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  • hardie karges 6:56 am on April 16, 2017 Permalink | Reply
    Tags: , , Easter, heaven, , , ,   

    Easter and Buddhism: Religion of Passion, i.e. Suffering… 

    img_1893Christianity is the only modern religion based on emotion, rather than reason, submission, devotion or some other. Christians apparently LIKE suffering—read: passion—and so don’t avoid it but seek it out, with daredevil stunts, extreme sports, torrid romances and hot hot bodies, buffed and tanned and laid in the sand, for hours at the time, until well-done…

    Somewhere along the way we decided we liked all that and the word ‘passion’ took on new meaning, with a positive connotation, in life and in love. We’ll suffer for our art gladly, just like we’ll suffer for our sport, and we’ll suffer for love, just like Christ suffered for us, i.e. the ‘passion’, celebrated every year around this—Easter—time… (More …)

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  • hardie karges 9:04 am on January 17, 2016 Permalink | Reply
    Tags: heaven, , ,   

    Body Meets Soul; Science Meets Religion; (with a quark or two for the road, ol’ buddy)… 

    IMG_1660

    Buddhist Temple in Laos

    Reconciling religions shouldn’t be too hard, really, theoretically at least, except (especially?) for the monotheistic mother religions that all diverged from a common Abrahamic/Ibrahimic source, only to themselves go forth and divide according to the fashions of the day and the ideas at play. But essentially they’re all very similar, except perhaps for a few small innovations that each made to what came before: they emphasis on love and forgiveness for the Christians as opposed to Jews, the emphasis on equality and a faceless deity for the Muslims as opposed to Jews…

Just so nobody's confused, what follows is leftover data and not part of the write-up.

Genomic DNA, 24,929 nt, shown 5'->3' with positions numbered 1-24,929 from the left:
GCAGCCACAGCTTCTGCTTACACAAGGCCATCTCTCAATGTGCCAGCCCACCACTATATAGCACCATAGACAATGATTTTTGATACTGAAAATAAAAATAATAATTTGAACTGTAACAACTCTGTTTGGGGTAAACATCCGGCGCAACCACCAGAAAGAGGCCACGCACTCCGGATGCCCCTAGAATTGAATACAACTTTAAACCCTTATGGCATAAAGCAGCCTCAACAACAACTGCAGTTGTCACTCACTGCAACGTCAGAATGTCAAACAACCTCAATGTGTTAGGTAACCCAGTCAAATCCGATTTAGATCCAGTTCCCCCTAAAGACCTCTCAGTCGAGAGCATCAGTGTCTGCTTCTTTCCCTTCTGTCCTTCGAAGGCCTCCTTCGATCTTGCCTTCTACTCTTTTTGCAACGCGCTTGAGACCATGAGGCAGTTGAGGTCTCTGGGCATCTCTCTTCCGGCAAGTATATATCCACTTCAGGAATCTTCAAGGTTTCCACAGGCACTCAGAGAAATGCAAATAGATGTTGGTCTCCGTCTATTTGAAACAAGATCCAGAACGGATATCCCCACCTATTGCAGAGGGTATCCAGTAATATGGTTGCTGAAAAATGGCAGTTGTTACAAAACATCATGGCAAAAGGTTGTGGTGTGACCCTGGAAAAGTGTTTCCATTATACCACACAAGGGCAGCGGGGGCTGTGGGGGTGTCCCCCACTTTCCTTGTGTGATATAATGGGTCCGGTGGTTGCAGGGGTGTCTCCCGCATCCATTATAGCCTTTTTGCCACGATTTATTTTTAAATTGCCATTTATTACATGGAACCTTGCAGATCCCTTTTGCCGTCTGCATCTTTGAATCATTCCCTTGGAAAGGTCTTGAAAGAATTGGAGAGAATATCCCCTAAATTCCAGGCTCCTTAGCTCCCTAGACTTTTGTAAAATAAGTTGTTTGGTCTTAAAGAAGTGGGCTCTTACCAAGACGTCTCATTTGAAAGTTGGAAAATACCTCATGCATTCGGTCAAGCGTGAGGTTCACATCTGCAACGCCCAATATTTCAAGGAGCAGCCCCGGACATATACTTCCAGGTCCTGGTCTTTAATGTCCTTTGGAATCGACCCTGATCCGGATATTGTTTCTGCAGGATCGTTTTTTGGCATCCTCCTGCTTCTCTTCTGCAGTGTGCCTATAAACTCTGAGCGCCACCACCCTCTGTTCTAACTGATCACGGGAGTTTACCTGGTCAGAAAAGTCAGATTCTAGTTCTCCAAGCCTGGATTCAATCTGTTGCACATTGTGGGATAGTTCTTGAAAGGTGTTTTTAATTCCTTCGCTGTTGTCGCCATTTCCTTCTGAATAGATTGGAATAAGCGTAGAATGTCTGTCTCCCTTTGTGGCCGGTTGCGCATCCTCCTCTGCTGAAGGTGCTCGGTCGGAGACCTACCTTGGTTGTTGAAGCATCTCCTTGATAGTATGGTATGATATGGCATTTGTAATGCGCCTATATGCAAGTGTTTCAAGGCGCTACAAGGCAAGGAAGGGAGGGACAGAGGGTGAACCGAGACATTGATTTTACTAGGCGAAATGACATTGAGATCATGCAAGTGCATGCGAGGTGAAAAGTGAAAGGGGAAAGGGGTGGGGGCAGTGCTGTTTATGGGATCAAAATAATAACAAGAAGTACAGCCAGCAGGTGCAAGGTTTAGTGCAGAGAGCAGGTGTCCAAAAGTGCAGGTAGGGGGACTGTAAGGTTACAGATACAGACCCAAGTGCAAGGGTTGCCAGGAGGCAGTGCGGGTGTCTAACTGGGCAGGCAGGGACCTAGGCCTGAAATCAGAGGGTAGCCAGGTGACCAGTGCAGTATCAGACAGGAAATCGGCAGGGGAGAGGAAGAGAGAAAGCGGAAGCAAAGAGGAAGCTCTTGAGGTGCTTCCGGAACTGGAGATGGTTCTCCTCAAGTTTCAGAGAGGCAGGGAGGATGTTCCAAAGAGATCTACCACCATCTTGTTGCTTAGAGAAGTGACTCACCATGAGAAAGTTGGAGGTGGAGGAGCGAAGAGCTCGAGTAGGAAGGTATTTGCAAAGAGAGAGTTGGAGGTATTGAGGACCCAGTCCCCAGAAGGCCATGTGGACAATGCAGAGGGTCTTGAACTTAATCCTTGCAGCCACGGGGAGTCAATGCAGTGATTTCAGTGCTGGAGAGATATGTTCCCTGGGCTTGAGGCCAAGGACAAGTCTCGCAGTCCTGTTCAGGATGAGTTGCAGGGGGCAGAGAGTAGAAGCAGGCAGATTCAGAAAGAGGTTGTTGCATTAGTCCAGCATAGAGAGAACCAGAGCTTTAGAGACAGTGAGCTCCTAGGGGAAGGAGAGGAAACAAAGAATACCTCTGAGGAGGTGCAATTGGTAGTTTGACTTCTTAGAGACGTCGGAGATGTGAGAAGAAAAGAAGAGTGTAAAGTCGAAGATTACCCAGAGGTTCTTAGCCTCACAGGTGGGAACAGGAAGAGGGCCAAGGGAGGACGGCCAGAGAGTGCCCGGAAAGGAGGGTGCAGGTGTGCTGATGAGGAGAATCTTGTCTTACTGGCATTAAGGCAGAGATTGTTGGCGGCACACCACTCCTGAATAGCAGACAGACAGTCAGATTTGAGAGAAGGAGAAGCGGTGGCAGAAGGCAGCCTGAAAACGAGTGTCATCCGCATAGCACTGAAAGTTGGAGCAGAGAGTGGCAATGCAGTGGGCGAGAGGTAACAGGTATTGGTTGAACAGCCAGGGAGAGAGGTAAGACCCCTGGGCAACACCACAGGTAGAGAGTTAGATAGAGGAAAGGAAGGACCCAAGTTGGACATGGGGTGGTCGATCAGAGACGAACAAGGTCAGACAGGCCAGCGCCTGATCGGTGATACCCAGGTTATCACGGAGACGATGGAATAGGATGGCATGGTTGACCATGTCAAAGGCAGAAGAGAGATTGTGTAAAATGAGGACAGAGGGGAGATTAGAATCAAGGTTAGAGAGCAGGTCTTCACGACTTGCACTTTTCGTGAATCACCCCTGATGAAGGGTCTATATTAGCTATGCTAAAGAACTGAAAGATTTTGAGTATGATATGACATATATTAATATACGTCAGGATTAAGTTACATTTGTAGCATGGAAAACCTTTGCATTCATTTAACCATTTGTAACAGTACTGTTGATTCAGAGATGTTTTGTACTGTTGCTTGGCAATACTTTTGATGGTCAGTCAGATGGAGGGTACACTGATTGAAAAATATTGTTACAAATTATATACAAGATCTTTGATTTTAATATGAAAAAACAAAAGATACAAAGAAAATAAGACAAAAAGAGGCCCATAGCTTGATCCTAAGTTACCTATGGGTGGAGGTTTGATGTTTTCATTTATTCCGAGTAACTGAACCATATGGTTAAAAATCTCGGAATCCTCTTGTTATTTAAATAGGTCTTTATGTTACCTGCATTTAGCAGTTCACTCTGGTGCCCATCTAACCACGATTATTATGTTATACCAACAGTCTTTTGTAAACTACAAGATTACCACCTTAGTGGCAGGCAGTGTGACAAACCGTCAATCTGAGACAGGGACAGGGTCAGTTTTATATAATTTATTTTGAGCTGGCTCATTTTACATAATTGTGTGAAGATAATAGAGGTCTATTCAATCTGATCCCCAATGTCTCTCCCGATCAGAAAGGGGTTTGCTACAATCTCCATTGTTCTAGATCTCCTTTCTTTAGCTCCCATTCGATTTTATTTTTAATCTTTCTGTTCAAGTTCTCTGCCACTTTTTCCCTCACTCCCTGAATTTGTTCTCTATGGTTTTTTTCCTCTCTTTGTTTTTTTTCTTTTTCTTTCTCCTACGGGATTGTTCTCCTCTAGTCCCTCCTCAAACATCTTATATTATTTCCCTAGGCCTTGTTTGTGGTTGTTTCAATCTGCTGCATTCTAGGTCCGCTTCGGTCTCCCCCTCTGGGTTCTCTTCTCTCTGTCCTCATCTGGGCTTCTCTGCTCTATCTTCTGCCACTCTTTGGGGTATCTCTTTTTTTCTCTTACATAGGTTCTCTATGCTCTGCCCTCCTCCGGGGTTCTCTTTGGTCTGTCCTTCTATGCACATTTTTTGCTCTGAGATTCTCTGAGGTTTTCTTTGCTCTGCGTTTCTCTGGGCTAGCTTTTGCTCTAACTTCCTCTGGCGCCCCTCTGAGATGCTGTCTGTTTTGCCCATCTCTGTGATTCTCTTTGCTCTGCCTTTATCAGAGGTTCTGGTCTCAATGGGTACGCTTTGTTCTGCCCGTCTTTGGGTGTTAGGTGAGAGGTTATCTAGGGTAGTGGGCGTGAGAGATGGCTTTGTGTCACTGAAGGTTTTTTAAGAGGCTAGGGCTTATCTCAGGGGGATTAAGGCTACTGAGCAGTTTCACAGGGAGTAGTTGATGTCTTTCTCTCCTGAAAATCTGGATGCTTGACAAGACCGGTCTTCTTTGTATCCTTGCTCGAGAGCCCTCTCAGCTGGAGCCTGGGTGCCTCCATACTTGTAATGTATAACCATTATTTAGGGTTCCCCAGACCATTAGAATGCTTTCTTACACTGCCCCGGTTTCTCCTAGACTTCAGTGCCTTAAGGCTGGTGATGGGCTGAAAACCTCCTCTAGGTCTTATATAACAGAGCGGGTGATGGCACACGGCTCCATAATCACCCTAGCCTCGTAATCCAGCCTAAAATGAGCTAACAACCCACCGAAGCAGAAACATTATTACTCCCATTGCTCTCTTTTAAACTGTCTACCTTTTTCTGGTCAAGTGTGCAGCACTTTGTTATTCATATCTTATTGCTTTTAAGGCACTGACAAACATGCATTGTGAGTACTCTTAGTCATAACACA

Eastern religions had a similar evolution, multi-deistic Hinduism spinning off into Jainism and going more monotheistic with Buddhism, later to mix with Taoism, especially, in China, and other sects and philosophies according to local tastes and proclivities. The Zoroastrians had (and have) their own rites and rights, but likely influenced the eastern sub-continental face of Islam.

    Reconciling Science with Religion is a bit trickier. The problem is not with the religionists. The problem is with the atheists, who want to claim science as their own, not willing to allow metaphors and analogies to stand as symbols of reality, instead preferring to ‘believe’ in Science in a way that no ‘real’ scientist ever would, carrying the materialistic model of the Universe to absurd extremes in an attempt to celebrate their own superiority, deny their lingering suspicions of spirituality, or—whatever… (More …)

     
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